Years from now, when film scholars look back at the past decade, and most likely a good chunk of the next, the defining feature of modern Hollywood filmmaking is going to be the franchise. People like franchises, especially the "internet geek" archetype, and without a doubt they have been massively successful. If you look at the top box office hits of all time the majority of those movies (not adjusted for inflation) are franchise films, often the second or third installment. Last year virtually all of the major money makers were part of a franchise (The Avengers, The Dark Knight Rises, Skyfall, The Hobbit...) and if this year's releases are any indication we can probably safely say that once again these movies will come out on top.
The franchise is pretty much a can't lose situation. For those who don't know, a franchise film basically means a movie that is part of a larger whole. When you buy a ticket to see Thor or Captain America, you're not buying a ticket to just see the movie. No, you are buying it for the property, in this case the Marvel superhero roster. These aren't standalone movies, these are just one part in a web of films, comics, toys, websites, books, TV shows, clothing, iPhone apps, and whatever else the studio can slap Chris Hemsworth's face on. Even if a movie doesn't do very well, the studios can still make their money back tenfold based on all the other properties people buy. That's why Pixar's Cars can make a lot less at the box office then it's counterparts but still get a sequel because lots of people bought Mater backpacks at Wal-Mart.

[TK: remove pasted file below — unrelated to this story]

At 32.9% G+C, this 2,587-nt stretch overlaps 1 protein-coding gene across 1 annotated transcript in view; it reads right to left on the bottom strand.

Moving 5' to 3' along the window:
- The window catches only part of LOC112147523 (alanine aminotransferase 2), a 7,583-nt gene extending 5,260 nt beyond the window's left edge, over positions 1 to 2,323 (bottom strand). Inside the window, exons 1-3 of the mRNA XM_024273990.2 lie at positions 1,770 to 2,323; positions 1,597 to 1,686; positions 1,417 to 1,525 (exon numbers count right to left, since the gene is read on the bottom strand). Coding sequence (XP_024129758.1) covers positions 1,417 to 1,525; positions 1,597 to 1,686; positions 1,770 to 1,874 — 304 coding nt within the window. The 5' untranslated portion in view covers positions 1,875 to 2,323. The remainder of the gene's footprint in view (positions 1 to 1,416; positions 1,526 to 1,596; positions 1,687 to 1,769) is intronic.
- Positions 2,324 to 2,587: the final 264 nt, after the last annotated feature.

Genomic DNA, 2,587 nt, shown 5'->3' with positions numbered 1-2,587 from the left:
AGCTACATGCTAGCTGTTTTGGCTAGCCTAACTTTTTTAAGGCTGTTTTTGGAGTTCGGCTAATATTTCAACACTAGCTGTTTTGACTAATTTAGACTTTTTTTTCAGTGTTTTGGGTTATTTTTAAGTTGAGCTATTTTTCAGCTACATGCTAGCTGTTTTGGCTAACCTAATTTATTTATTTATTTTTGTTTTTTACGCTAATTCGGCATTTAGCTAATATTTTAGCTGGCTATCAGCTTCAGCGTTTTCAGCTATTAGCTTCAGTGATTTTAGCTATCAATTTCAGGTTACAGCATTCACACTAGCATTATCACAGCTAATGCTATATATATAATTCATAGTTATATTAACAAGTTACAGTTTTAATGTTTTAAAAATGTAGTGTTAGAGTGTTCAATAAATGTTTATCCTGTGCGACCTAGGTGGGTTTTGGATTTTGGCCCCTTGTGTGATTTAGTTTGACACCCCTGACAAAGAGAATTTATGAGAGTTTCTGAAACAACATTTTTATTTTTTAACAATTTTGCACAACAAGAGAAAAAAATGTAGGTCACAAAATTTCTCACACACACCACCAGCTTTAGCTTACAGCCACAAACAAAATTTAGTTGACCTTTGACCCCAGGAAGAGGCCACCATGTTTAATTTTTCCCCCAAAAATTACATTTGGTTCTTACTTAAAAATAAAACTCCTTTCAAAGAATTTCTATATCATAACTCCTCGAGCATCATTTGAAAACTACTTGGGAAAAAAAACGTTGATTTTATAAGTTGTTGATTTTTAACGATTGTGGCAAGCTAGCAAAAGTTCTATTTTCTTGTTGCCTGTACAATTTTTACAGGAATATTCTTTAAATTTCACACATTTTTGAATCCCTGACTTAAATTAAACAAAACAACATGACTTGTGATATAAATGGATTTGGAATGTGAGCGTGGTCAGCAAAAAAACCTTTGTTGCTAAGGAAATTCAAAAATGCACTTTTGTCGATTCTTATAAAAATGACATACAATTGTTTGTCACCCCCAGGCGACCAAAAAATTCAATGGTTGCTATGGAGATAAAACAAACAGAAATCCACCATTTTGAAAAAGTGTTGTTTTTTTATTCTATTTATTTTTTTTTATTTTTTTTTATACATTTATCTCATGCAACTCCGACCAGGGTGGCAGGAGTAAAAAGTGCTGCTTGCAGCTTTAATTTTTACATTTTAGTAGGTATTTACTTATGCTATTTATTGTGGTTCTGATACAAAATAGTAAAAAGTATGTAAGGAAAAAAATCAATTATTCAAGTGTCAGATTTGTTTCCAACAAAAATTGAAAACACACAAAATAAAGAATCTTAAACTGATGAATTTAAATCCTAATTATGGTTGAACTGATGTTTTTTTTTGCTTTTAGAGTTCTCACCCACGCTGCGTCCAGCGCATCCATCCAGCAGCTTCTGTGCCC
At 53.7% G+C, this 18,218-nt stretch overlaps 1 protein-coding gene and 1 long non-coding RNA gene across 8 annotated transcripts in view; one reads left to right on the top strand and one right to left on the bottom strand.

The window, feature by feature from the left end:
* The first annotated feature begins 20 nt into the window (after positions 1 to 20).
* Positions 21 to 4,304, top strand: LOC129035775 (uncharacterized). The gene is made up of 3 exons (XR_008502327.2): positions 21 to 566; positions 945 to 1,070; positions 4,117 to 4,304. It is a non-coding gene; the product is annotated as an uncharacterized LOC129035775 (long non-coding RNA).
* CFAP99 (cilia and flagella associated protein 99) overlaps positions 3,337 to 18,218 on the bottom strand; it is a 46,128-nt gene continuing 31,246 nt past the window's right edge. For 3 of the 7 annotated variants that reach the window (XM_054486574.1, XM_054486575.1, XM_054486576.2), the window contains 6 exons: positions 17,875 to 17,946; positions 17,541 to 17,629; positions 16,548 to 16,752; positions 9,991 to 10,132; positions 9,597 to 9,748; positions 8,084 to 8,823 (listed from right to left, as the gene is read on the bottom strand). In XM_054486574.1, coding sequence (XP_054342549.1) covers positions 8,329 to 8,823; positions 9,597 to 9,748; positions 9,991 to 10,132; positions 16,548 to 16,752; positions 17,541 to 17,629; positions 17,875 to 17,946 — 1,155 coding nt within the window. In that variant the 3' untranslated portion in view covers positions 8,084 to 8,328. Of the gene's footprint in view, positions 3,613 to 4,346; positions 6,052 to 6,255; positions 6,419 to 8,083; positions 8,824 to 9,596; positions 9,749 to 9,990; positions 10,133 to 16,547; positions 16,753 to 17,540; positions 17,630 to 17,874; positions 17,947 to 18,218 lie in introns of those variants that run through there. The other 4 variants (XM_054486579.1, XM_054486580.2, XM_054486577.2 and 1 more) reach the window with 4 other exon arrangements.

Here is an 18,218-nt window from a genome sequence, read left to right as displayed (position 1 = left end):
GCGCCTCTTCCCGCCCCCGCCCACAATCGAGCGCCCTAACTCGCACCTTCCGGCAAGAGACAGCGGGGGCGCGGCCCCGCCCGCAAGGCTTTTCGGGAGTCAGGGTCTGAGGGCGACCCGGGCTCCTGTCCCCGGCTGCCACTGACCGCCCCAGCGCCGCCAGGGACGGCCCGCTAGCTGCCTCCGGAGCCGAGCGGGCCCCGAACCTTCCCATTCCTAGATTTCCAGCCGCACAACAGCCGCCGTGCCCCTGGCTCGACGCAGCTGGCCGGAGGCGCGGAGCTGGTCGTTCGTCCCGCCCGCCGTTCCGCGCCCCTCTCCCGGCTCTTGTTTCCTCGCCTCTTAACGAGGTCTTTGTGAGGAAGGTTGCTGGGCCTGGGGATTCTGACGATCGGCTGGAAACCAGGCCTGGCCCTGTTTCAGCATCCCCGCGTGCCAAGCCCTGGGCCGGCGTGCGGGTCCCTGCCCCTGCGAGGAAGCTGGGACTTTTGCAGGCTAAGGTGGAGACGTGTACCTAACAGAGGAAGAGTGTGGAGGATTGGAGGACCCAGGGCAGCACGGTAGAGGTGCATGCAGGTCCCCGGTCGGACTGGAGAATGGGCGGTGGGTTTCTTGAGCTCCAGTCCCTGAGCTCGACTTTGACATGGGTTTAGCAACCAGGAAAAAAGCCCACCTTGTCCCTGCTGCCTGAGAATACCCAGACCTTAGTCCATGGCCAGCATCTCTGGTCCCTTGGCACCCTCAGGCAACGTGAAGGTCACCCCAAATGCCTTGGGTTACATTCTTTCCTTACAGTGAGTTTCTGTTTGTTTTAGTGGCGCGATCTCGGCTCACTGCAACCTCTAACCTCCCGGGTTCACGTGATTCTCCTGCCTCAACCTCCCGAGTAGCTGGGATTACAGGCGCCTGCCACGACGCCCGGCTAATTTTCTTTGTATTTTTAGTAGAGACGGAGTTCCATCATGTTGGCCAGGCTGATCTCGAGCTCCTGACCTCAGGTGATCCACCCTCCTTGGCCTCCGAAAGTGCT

The most famous franchise, of course, is Star Wars. George Lucas is in fact the main mastermind behind this filmmaking model, with both Star Wars and Indiana Jones being the prototypes to what we see today. Except now, thanks in a large part to the internet and the higher rate of media consumption, it's not just one or two trilogies that get to roll out the big bucks, but literally dozens of properties. However, as big and massive as these are, I personally don't see how the industry can possibly keep up this momentum for much longer.